As these systems get better, and software developers become more willing to provide time-saving APIs, businesses that want to go omnichannel will have more options. If you’re not already using some kind of integration system to improve your cross-system connectivity, now is a good time to investigate the possibilities.
Seamless cloud-enabled personalization
Personalization went through a rocky patch with the casual [Fname]-style tactic becoming frustratingly common in email marketing, but that was an issue with execution, not a concept. Complaints only flow when personalization is done poorly: when it’s handled well it isn’t generally noticed on a conscious level, but it has very positive effects on the whole.
With systems communicating so effectively, and cloud storage ensuring that data can be retrieved extremely rapidly, personalization can be achieved on a new level. It can spread far beyond simple copy, affecting page layouts, theme preferences, pricing (useful for B2B clients), and — most importantly — product and service recommendations.
Now envision a rich Amazon-style recommendation service being extended across all accessible channels: a shopper could see a personalized product lineup in a tweet, for example, or in Google Shopping. This will depend on the channels supporting such things, but I expect it to happen at some point (particularly if it’s made a chargeable extra).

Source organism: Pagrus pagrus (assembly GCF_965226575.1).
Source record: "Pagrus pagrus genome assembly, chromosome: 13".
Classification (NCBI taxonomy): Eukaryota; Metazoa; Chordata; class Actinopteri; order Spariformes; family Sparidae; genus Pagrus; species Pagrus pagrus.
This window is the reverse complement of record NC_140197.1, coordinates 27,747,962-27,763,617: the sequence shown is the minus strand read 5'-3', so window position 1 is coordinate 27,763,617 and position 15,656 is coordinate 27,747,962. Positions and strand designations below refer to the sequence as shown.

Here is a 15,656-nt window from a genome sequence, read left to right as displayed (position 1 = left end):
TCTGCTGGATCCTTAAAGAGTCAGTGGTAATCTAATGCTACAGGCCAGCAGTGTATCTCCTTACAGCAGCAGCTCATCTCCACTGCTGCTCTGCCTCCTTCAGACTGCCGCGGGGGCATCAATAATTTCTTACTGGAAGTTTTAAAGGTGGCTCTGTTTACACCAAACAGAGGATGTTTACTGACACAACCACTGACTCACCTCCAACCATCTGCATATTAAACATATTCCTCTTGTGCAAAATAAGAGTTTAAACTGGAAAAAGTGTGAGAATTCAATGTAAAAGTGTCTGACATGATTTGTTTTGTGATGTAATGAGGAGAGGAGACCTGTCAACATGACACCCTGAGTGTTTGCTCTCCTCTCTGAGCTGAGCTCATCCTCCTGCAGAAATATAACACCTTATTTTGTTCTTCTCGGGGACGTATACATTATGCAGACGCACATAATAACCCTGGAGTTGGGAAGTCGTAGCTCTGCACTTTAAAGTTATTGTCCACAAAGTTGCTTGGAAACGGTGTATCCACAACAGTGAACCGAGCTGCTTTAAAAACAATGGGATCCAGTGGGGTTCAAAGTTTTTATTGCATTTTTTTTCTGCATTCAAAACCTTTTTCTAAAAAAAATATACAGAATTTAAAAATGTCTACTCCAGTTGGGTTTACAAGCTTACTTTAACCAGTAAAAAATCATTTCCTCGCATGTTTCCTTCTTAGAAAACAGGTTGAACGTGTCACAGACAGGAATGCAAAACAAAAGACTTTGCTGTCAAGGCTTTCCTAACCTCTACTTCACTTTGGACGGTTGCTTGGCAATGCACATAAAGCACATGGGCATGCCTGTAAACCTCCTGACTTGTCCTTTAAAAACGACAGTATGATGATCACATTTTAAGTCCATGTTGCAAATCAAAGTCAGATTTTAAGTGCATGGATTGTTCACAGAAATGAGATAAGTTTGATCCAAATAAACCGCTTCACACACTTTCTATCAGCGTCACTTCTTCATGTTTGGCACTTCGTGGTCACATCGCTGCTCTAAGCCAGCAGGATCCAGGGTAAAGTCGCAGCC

What’s more certain is that chatbots will see much broader use throughout 2020, because they can already offer complex personalization that extends outside stores (whether virtual or physical). A company’s chatbots across various platforms can share a database — data is incredibly valuable, and when one chatbot learns something, they all learn it.
Wrapping up, I expect each of these trends to play a significant part in the growth of omnichannel activity in 2020. It might not be a realistic goal yet, but it’s a good aspiration to nurture, and we’re certainly getting closer.
Bonus — useful tools for everyday usage:
Integromat — is a powerful automation tool that connects your apps and services to work smarter, not harder.
Funnelytics — an incredible tool that helps you build the best marketing funnel mapping.
Notion — is a note-taking and collaboration application with markdown support that also integrates tasks, wikis, and databases.
Emailoctopus — an email marketing service for users of the cloud-based email-sending service Amazon SES. Its features include app integrations, blog automation, responsive templates, real-time analytics, and more.
Serpstat — is an all-in-one SEO platform for SEO, PPC & content marketing.
Manychat — visual bot builder for Facebook Messenger with broadcasts, analytics, scheduled posting and many other features!
Crello — the simplest online image editor. A simple but powerful tool to create awesome designs for any social media format — posts, covers, graphics, and posters using the best software on the web. It’s easy! A lot of animated designs.
Webflow — all-in-one web design tool that allows users to design, build, and launch responsive websites visually.